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Offboarding

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I’m learning a lot about salesmanship these days.

Downstairs at Helpful Towers, where the people who manage our serviced office work, there are posters on the wall celebrating great customer service and setting out the company’s model for managing the customer relationship from first contact, right through to careful ‘off-boarding’, when the client moves out. It’s an attractive and logical concept – treat people well, they’ll be your advocates even when they stop being your clients – which of course bears no relation to reality. When monthly targets and quotas come into it, it’s about protecting revenue over the next few months, as the sales guy had no qualms about saying to me earlier, while forcing me to pay six weeks extra rent for literally nothing. I’m indeed off-boarded, and not a little off-fucked too.

This evening, I dropped in to the summer party of Movement for Change, a great organisation training local people around the country to be community organisers, set up by David Miliband three years ago. I remember sitting down with the first National Director in the draughty Royal Festival Hall cafe at Christmas time 2010 to take the original website brief, registering domains names, and setting up a WordPress site which grew from a holding page, to a blog, to a BuddyPress network, and back to a blog as plans changed. Today, they migrated away to a platform based on NationBuilder, the cool political campaigning software that’s driven hundreds of US political races. I’m genuinely happy for them – it’s a better fit for what they’re doing, it looks nicer than the old site, and it will help them do more as a distributed political campaigning force. We had a nice Skype chat last week to finalise the domain switch, totted up the final hosting bill, I did a quick scrape and archive of their old site in case they need anything from it, and we’ve been chatting about hosting recommendations for their other bits and pieces. They invited me to their party, I had some nice canap├ęs, and bumped into familiar faces. I haven’t always managed the end of client relationships so well, sadly: some have petered out rather in a fug of busyness and mismanaged expectations. If that’s you, I’m mortified about it, and sorry.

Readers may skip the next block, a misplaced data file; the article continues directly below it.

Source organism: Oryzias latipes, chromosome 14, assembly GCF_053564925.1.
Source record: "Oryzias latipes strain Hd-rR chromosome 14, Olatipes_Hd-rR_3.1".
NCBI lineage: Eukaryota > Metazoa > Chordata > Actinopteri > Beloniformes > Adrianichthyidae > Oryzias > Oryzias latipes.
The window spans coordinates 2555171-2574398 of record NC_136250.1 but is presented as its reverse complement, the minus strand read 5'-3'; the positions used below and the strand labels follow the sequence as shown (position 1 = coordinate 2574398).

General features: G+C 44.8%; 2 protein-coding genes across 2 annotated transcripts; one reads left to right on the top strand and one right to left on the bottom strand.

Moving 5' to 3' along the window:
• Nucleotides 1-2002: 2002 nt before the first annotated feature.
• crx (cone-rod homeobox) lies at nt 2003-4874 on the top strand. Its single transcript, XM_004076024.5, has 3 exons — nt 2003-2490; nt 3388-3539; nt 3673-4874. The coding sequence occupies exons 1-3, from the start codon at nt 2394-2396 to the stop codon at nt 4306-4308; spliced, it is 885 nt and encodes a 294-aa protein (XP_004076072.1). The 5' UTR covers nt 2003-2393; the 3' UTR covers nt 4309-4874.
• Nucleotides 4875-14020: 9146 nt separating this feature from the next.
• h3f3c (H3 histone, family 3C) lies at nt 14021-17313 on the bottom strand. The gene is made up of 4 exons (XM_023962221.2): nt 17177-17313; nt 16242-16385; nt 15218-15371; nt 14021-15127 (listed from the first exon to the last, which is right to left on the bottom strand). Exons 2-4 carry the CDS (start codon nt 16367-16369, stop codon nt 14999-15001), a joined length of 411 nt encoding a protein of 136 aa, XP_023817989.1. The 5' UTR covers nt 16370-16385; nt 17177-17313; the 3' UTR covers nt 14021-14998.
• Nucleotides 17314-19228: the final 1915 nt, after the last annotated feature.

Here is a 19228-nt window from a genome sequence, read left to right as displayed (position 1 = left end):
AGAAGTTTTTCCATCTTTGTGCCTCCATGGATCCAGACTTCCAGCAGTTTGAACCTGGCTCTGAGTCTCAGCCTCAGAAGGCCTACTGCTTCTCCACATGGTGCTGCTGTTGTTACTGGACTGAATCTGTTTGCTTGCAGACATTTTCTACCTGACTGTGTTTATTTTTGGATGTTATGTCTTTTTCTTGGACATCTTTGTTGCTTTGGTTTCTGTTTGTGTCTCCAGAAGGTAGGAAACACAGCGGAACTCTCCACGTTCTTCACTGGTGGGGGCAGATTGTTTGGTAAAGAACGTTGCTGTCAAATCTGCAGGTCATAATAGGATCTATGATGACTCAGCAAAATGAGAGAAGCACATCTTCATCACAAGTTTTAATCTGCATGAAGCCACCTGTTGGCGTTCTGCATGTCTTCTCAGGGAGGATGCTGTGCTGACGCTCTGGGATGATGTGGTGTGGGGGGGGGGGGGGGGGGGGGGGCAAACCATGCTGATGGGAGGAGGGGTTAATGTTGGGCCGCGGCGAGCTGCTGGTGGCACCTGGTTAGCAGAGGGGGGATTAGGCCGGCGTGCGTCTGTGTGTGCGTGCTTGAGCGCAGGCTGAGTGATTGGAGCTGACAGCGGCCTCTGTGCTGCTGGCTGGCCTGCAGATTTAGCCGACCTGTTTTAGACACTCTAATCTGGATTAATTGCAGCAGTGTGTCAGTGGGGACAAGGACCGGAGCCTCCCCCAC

I’m going to do everything I can in the coming years to help fellow entrepreneurs avoid the trap of my serviced office company. I hope the Movement for Change guys will remember us as helpful and positive, to the end and beyond.

I think that’s what off-boarding looks like.

Photo credit: FrogStarB